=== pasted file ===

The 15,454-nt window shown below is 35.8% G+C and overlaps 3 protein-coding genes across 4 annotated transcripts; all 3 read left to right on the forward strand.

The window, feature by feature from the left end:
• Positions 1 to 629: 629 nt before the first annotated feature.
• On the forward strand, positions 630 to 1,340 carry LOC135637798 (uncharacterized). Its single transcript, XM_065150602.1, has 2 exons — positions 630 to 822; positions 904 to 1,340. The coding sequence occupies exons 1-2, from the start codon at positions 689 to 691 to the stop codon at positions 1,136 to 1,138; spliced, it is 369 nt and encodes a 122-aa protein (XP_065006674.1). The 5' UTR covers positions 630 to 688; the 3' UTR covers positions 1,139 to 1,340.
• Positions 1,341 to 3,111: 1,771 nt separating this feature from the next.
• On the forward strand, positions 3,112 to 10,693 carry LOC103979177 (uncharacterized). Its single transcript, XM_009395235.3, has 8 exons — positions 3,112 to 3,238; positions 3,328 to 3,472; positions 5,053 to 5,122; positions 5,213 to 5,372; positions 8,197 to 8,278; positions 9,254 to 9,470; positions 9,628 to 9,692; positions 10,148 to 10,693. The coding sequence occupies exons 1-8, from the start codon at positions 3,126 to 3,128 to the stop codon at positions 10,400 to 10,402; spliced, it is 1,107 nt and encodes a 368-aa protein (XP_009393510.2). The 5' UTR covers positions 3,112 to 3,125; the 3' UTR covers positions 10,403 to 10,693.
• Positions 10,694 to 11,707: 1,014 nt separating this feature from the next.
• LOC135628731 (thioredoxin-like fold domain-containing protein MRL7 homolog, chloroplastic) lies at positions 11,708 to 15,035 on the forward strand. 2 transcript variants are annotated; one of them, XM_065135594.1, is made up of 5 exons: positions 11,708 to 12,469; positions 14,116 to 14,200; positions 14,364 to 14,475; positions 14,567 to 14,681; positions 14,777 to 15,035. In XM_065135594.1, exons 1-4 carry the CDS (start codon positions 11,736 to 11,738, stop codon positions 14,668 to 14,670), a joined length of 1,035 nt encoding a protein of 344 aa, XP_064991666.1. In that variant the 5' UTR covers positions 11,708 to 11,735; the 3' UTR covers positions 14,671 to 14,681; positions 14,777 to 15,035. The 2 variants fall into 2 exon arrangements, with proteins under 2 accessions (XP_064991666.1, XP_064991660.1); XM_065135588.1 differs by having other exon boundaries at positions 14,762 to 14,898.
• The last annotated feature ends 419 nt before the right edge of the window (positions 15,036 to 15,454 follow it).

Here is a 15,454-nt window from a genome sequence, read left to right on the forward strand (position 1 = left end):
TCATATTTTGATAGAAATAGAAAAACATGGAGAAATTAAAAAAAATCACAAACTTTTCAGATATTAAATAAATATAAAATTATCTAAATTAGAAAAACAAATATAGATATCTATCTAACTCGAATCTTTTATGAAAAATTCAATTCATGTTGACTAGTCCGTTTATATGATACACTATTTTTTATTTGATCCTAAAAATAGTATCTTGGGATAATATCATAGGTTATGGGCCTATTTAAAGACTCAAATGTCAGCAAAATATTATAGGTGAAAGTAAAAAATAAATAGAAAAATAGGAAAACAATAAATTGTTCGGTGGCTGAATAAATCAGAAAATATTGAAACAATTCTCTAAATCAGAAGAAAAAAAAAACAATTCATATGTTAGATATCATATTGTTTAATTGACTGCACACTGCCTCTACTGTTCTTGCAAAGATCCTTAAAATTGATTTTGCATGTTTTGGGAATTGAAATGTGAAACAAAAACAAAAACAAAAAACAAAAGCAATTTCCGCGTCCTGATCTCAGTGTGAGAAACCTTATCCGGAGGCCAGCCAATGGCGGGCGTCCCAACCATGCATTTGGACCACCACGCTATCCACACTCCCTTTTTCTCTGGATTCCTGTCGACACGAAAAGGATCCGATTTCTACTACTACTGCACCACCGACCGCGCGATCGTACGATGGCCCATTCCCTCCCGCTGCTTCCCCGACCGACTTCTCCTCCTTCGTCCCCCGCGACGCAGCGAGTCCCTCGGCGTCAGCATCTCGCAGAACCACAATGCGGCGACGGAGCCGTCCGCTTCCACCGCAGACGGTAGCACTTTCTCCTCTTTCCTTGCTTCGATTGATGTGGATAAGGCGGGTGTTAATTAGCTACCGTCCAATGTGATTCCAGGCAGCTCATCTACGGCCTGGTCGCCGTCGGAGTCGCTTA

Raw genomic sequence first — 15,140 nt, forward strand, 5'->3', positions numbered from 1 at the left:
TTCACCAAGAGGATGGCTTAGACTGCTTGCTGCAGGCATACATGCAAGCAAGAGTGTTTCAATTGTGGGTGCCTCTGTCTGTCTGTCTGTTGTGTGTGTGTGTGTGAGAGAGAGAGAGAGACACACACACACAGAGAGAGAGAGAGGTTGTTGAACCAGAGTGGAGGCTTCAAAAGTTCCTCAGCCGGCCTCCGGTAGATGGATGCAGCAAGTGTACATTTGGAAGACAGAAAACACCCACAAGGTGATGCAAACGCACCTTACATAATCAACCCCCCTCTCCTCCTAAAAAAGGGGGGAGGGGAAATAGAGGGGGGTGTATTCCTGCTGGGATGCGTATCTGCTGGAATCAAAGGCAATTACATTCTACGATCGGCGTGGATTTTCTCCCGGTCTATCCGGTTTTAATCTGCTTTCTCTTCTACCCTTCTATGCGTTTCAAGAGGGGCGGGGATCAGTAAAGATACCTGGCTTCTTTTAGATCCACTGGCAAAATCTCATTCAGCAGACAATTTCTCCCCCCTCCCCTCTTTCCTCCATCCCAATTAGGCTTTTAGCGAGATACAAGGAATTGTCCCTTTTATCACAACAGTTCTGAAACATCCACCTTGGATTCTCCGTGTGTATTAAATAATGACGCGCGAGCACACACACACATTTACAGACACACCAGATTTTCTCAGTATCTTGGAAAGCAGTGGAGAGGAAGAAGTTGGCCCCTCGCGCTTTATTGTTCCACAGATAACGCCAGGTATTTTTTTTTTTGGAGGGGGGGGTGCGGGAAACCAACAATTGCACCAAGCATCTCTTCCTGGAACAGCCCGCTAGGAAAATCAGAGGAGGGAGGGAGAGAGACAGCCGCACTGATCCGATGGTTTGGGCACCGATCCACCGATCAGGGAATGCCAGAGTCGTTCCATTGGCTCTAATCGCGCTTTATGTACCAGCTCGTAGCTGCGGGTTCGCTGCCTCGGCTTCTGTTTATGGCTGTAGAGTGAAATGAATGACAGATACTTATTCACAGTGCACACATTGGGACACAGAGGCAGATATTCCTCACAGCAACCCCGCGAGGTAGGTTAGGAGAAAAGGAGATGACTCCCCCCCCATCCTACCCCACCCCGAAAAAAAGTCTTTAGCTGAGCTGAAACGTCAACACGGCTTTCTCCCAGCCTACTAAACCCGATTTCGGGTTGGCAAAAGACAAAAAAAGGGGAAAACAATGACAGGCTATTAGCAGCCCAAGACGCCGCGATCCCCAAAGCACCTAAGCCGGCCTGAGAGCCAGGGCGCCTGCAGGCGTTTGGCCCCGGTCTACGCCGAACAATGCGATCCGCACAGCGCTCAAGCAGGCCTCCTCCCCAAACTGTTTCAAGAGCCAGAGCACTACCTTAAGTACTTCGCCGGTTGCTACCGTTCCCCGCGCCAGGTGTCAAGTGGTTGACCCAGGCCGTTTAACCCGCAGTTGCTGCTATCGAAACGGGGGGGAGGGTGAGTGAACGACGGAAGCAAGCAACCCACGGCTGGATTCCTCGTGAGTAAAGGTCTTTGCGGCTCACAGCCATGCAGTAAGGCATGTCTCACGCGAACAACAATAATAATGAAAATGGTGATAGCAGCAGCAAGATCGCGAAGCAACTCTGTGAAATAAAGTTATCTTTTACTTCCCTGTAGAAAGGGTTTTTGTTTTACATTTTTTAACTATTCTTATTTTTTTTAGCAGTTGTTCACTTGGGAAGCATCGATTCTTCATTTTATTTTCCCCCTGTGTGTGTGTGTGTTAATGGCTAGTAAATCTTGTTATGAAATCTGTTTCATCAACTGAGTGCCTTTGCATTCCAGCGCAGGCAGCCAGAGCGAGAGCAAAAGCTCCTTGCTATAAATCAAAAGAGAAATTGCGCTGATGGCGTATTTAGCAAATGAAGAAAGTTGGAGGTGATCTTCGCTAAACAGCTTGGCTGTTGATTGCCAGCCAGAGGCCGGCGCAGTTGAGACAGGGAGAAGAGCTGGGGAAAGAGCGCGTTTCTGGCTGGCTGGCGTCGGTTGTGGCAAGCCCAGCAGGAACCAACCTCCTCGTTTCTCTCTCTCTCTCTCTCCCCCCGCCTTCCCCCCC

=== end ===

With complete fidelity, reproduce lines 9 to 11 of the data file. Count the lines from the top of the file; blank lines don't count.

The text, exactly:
• The last annotated feature ends 419 nt before the right edge of the window (positions 15,036 to 15,454 follow it).

Here is a 15,454-nt window from a genome sequence, read left to right on the forward strand (position 1 = left end):
TCATATTTTGATAGAAATAGAAAAACATGGAGAAATTAAAAAAAATCACAAACTTTTCAGATATTAAATAAATATAAAATTATCTAAATTAGAAAAACAAATATAGATATCTATCTAACTCGAATCTTTTATGAAAAATTCAATTCATGTTGACTAGTCCGTTTATATGATACACTATTTTTTATTTGATCCTAAAAATAGTATCTTGGGATAATATCATAGGTTATGGGCCTATTTAAAGACTCAAATGTCAGCAAAATATTATAGGTGAAAGTAAAAAATAAATAGAAAAATAGGAAAACAATAAATTGTTCGGTGGCTGAATAAATCAGAAAATATTGAAACAATTCTCTAAATCAGAAGAAAAAAAAAACAATTCATATGTTAGATATCATATTGTTTAATTGACTGCACACTGCCTCTACTGTTCTTGCAAAGATCCTTAAAATTGATTTTGCATGTTTTGGGAATTGAAATGTGAAACAAAAACAAAAACAAAAAACAAAAGCAATTTCCGCGTCCTGATCTCAGTGTGAGAAACCTTATCCGGAGGCCAGCCAATGGCGGGCGTCCCAACCATGCATTTGGACCACCACGCTATCCACACTCCCTTTTTCTCTGGATTCCTGTCGACACGAAAAGGATCCGATTTCTACTACTACTGCACCACCGACCGCGCGATCGTACGATGGCCCATTCCCTCCCGCTGCTTCCCCGACCGACTTCTCCTCCTTCGTCCCCCGCGACGCAGCGAGTCCCTCGGCGTCAGCATCTCGCAGAACCACAATGCGGCGACGGAGCCGTCCGCTTCCACCGCAGACGGTAGCACTTTCTCCTCTTTCCTTGCTTCGATTGATGTGGATAAGGCGGGTGTTAATTAGCTACCGTCCAATGTGATTCCAGGCAGCTCATCTACGGCCTGGTCGCCGTCGGAGTCGCTTA